Kate Stanley at the LARB:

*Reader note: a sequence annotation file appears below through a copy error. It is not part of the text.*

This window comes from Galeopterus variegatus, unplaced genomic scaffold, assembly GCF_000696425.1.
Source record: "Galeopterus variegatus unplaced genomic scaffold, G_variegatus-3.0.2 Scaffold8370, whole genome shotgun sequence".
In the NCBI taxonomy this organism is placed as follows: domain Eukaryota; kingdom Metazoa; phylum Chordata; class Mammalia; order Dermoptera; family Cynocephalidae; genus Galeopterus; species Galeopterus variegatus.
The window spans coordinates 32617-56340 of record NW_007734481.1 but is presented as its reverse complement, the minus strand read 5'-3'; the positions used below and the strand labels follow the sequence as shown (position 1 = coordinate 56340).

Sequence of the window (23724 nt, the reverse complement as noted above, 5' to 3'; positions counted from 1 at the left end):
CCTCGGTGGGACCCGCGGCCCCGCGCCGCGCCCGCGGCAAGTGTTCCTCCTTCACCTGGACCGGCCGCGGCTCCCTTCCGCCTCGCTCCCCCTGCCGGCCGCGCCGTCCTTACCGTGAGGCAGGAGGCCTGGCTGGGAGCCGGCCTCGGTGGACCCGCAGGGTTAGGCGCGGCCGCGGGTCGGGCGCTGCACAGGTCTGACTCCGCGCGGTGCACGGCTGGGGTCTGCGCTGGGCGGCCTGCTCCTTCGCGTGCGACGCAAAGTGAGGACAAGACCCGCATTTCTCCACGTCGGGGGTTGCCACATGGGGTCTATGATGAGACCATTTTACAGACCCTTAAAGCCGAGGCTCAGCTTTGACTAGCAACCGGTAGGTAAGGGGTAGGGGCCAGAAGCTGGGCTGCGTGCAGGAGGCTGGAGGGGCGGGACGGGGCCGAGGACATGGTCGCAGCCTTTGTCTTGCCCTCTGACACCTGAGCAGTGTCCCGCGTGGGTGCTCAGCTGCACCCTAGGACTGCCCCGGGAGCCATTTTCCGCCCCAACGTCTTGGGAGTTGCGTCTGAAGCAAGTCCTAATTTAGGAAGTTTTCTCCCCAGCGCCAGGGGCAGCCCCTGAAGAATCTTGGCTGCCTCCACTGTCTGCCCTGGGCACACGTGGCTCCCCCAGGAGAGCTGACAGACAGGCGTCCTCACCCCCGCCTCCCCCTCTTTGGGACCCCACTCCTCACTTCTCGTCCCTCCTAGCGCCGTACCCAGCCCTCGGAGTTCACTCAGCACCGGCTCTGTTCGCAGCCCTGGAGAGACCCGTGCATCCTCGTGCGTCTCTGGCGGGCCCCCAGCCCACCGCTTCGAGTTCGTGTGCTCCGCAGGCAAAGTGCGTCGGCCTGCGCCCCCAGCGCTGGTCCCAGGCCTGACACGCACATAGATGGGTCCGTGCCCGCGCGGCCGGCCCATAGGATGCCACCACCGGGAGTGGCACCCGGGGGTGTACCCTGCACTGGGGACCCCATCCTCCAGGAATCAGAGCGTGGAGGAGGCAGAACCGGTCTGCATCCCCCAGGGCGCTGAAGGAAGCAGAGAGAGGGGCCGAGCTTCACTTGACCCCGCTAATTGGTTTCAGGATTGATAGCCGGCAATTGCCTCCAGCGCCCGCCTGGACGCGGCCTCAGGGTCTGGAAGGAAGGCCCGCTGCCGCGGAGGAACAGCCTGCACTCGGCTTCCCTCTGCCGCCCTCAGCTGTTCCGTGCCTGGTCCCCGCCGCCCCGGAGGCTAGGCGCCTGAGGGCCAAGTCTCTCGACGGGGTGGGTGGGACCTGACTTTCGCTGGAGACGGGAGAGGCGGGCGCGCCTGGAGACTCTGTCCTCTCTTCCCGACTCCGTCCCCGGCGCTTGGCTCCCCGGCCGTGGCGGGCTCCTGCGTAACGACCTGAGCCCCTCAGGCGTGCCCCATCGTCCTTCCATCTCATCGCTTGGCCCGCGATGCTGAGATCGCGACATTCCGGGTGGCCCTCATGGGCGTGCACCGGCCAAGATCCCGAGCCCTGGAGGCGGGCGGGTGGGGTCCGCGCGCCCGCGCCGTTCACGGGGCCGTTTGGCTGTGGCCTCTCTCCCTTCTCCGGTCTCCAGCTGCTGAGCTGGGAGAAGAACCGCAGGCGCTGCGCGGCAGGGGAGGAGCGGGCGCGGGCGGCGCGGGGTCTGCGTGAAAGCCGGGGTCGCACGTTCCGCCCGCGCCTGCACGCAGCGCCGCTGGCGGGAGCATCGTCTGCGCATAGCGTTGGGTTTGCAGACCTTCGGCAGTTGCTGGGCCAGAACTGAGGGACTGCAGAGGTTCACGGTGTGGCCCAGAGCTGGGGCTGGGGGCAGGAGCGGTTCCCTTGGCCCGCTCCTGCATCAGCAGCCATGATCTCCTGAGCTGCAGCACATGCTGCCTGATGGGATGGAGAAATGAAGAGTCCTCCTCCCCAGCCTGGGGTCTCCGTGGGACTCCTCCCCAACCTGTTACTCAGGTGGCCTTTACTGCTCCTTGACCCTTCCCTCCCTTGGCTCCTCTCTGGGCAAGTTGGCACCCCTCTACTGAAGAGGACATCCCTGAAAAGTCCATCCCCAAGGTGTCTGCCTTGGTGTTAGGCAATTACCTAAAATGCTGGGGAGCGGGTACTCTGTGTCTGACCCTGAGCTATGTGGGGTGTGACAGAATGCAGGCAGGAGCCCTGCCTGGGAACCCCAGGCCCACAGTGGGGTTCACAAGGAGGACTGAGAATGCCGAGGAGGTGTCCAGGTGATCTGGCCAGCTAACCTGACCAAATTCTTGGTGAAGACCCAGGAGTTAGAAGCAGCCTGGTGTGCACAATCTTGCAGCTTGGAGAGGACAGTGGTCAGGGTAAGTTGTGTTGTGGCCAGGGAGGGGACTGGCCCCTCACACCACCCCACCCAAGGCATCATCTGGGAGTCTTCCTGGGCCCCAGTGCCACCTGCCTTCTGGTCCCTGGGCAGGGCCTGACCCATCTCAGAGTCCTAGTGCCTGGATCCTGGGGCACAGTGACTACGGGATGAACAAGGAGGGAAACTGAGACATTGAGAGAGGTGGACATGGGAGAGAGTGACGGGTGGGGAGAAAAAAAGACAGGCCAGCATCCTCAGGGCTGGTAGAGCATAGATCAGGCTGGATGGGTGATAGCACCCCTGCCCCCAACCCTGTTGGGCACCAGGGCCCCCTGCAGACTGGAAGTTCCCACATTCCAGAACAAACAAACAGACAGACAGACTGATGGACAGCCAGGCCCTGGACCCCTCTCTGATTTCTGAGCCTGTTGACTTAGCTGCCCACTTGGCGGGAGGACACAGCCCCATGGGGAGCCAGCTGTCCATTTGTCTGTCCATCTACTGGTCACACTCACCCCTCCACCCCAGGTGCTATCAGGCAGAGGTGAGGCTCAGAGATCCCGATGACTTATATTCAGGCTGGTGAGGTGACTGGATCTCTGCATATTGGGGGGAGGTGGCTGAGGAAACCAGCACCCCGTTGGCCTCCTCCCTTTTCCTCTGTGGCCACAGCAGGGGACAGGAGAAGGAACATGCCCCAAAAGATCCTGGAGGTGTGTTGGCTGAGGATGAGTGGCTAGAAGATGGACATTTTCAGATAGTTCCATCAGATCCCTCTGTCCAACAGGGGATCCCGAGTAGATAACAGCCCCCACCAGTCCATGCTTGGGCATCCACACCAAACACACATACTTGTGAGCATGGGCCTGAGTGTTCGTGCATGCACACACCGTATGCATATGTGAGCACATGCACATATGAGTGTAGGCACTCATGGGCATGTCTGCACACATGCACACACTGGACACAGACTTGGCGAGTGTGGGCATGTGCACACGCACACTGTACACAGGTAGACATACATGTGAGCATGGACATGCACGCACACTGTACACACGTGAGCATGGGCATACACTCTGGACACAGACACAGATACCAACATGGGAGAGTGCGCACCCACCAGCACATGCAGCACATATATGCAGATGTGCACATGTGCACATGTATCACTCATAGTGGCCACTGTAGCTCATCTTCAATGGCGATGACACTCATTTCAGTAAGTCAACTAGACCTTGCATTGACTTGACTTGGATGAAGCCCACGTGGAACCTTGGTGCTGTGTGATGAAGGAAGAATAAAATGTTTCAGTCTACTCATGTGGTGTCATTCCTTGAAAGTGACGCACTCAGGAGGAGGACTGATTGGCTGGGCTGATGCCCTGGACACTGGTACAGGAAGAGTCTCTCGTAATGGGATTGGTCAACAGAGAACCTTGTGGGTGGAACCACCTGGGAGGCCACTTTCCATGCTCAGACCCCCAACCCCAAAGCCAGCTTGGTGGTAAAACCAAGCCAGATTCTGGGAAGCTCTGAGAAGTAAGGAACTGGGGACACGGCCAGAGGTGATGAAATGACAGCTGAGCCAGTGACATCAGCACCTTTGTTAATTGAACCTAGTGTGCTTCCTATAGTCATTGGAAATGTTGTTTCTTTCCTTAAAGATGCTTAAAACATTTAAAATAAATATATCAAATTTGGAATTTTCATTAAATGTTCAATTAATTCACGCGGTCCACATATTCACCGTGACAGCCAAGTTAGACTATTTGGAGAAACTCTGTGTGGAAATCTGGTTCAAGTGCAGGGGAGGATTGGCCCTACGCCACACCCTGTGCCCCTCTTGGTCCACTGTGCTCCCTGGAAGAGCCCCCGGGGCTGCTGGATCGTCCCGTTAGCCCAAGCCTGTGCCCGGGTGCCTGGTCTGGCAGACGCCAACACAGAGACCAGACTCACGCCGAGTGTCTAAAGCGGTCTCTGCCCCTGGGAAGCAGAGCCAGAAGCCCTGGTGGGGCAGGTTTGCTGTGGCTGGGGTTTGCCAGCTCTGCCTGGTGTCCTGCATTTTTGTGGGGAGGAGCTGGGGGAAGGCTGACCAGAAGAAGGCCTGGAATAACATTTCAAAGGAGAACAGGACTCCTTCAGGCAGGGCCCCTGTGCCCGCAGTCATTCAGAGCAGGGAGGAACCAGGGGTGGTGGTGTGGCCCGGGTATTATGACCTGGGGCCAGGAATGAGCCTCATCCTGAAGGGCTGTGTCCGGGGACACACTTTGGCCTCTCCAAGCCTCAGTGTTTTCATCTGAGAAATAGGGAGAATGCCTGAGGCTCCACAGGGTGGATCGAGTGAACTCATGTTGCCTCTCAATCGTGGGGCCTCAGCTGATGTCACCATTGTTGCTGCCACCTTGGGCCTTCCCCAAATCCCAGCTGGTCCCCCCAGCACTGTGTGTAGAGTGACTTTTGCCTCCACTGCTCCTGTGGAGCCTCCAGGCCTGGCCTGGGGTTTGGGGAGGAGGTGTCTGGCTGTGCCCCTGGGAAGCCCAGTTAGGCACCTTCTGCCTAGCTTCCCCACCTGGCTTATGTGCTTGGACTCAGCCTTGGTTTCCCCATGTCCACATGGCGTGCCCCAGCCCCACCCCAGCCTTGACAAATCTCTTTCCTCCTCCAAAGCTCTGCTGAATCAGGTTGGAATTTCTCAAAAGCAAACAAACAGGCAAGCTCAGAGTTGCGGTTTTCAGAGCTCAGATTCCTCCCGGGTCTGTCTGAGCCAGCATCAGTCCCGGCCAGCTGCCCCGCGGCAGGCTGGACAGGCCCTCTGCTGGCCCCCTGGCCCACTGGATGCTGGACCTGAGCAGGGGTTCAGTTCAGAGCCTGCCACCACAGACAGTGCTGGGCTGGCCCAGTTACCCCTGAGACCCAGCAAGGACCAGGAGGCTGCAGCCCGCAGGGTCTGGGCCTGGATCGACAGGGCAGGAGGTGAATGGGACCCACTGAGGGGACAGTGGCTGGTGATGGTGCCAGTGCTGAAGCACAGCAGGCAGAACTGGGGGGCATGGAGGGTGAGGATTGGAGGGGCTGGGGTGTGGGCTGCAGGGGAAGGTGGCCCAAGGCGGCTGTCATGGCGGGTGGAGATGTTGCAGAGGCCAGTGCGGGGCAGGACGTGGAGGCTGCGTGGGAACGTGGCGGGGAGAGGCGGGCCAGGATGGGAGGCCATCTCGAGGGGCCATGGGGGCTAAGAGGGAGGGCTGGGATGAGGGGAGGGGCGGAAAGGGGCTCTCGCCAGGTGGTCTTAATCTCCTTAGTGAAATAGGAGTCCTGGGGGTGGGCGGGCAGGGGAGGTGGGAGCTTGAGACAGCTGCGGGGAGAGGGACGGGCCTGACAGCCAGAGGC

CAN POEMS TEACH US how to live? What does it mean to approach poetry as a source of self-help? It’s not hard to call to mind examples of poetry that rouse or soothe or refocus a reader, lifting or quieting the mind like a deep breath. Yet much of the poetry encountered in literature classrooms and canonical anthologies may not readily reflect the self that is reading it, and therefore may not readily become a tool of self-improvement. The work of many modernist poets in particular is placed under the banner of “art for art’s sake,” a motto meant to explicitly free such poetry from the responsibility of serving a didactic or utilitarian function. The poems of Wallace Stevens, for instance, are frequently taken to epitomize the kind of high modernist difficulty that in its slippery symbology and ambiguous affect would seemingly resist being reliably employed for any useful purpose.